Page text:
This article first appeared in the Fayetteville Observer on June 21.
It’s easy to understand why Jane would be so excited about the new economic development project in her town.
She is unemployed. Luckily, Jane’s husband still has his job, but his income is not enough to support them and their two young children. Jane has desperately been looking for work for five months, and is wondering whether she will ever again be gainfully employed.
Then one morning while helping her children prepare for school, Jane hears some encouraging news on the radio. A large business is going to be moving its headquarters to Jane’s town, and according to the radio report will be hiring hundreds of people. “This great opportunity was made possible in part due to a Job Development Investment Grant,” says the voice on the radio.
The Job Development Investment Grant program is one of many “economic incentive” programs offered by the state. These programs typically provide taxpayer subsidies or special tax credits to specific companies in exchange for a certain amount of investment and/or job creation by the company.
As Jane rejoices over the potential to return to work, she quietly says, “Thank goodness for that economic incentives program. Finally, some real opportunities for a job!”
A month later, there is a big ribbon-cutting ceremony at the new headquarters. Company executives, local politicians and the governor are all in attendance. The gathered crowd – including a lot of media – are treated to big smiles and self-congratulatory speeches about how the new headquarters has “created hundreds of new jobs” for the struggling town.
As Jane approaches the shiny office building, she can hear the cheers of excitement from the crowd. But the cheers then fade away as Jane drives past the joyful ceremony to … the unemployment office once again.
Indeed, the line there seems as long as it’s ever been. How can this be? What about those hundreds of jobs “created”?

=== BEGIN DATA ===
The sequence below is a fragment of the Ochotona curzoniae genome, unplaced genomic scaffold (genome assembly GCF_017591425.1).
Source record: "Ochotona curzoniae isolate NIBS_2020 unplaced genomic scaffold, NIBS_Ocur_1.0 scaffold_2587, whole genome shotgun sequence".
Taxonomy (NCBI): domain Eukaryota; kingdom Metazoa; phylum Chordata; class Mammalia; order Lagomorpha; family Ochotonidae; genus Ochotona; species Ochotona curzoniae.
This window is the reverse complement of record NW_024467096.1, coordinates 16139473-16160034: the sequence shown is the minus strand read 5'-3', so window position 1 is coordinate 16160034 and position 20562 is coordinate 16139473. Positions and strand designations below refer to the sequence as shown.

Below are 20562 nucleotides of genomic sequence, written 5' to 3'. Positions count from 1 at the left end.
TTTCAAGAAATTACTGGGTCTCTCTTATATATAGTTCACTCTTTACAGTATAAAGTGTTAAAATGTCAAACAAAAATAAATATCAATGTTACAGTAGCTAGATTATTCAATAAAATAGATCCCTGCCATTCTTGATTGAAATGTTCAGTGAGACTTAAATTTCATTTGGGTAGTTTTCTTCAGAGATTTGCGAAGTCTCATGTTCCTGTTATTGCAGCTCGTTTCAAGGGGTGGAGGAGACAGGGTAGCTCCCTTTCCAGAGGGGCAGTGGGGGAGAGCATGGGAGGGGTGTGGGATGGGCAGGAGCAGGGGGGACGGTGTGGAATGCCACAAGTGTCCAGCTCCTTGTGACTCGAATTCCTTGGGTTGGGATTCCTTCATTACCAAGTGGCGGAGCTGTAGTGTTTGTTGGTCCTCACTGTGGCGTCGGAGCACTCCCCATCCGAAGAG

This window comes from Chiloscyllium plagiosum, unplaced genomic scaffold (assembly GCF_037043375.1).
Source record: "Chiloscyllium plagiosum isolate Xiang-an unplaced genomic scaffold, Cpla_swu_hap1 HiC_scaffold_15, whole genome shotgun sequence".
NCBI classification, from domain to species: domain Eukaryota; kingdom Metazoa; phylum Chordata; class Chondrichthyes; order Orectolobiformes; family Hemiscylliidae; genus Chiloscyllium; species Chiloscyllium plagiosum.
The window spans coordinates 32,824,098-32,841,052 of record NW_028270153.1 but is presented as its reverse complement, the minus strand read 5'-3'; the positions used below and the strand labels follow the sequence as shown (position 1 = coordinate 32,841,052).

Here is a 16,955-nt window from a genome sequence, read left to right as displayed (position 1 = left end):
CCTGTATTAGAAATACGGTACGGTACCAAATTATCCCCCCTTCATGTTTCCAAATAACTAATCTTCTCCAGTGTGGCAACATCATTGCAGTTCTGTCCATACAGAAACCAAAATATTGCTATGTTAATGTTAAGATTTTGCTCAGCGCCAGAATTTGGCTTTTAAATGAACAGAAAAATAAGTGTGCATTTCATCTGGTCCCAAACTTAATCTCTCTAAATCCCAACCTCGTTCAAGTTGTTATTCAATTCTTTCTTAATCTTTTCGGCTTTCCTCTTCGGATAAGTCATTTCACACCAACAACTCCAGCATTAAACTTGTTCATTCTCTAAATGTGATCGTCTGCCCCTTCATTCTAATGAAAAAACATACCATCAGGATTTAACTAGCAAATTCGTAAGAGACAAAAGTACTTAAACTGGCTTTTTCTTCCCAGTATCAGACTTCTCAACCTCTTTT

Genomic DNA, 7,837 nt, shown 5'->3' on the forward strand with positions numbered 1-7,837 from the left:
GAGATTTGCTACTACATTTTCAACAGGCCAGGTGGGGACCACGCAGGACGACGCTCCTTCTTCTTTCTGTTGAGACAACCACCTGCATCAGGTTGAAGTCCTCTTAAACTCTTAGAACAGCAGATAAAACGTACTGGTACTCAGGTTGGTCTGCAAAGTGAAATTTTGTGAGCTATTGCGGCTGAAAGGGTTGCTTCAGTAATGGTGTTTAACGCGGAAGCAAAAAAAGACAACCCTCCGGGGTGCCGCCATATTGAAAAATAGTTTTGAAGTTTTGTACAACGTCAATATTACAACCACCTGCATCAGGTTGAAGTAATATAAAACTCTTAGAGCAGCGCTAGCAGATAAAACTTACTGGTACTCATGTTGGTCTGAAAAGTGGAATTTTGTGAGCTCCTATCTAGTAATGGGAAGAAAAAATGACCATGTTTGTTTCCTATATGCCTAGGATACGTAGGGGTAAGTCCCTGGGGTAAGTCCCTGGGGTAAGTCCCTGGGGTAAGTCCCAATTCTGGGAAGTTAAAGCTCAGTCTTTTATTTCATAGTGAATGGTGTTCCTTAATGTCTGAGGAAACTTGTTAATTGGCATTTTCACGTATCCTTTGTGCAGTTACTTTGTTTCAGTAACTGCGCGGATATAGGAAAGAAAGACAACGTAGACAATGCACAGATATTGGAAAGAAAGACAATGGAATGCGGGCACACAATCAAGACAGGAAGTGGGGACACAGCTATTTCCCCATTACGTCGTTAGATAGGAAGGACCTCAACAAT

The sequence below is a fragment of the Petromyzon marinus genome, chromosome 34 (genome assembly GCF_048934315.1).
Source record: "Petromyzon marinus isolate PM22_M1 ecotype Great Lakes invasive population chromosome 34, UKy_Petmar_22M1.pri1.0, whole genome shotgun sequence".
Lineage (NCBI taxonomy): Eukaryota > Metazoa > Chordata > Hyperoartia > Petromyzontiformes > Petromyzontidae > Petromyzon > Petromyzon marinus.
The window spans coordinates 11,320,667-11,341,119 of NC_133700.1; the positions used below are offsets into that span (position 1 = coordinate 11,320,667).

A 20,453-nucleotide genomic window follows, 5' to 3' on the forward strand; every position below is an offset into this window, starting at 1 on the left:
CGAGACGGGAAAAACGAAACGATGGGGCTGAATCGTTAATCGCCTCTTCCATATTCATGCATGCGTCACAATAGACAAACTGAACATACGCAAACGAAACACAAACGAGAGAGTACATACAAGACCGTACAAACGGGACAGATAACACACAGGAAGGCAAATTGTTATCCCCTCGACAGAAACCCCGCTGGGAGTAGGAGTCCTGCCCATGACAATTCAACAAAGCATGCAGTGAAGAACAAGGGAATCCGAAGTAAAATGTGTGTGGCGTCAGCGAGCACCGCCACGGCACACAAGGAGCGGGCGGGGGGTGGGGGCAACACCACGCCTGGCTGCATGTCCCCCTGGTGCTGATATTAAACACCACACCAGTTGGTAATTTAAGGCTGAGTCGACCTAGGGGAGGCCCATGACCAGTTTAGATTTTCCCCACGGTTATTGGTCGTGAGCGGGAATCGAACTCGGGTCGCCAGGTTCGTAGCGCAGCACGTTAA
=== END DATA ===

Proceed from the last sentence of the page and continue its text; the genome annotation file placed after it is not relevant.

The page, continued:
There’s a catch
For the answer, we need to look beyond the hoopla, and instead think about the individuals who would actually be hired at the new headquarters.
The new company will not just go to the local “unemployed worker” store and order 300 employees. The labor force is not a homogenous blob. It consists of unique, flesh-and-blood humans with very specific skills and experiences. Chances are that the majority of people in Jane’s town who possess the specific skills and experience the new company needs are already working elsewhere.
Thus, rather than noticeably reducing the number of unemployed people in Jane’s town, the new headquarters will mostly just be hiring a lot of people away from other companies. Few new jobs will actually be “created,” and the hiring will largely just shuffle workers around from one employer to another.
So it is quite disingenuous when the governor and media parrot the line that hundreds of “new jobs” are being “created.” In reality, the number of people employed in Jane’s town may remain virtually unchanged.
Sadly, however, North Carolina’s numerous “economic incentives” programs fail to take this reality into account. Many of these programs feature generous tax credits or direct taxpayer subsidies awarded to companies that hire a pre-determined number of additional workers. But the incentivized company merely reports the number of people they hire, and they all count the same whether they are given to a jobless applicant or hired away from another company. The public is sold these programs as creating jobs, when the reality is no net new jobs may be created at all.
This need not be the case. Hardworking North Carolina taxpayers deserve greater accountability from these economic incentive programs.
Change the game
The state’s Department of Commerce should alter the methodology of crediting incentivized companies with job creation. If an incentivized company hires someone currently employed elsewhere, that should not count toward the company’s job creation goal. After all, these programs are supposed to “create jobs,” not just move workers from one office to another.
There are far too many stories like Jane’s across North Carolina. The state owes it to people like her to at least be honest when reporting “job creation” numbers resulting from government-run economic incentive schemes. That would be a first step toward accurately assessing economic development.
The ultimate goal, however, remains ending the practice of politicians and bureaucrats dispensing political privileges to their cronies, and instead allow for an economic climate in which all businesses play by the same rules. Then Jane will have a much better chance not of hearing about “jobs created,” but rather in seeing a “Help Wanted” sign that will be for a genuinely new job that she can fill.
Brian Balfour is director of policy for the Civitas Institute in Raleigh (nccivitas.org).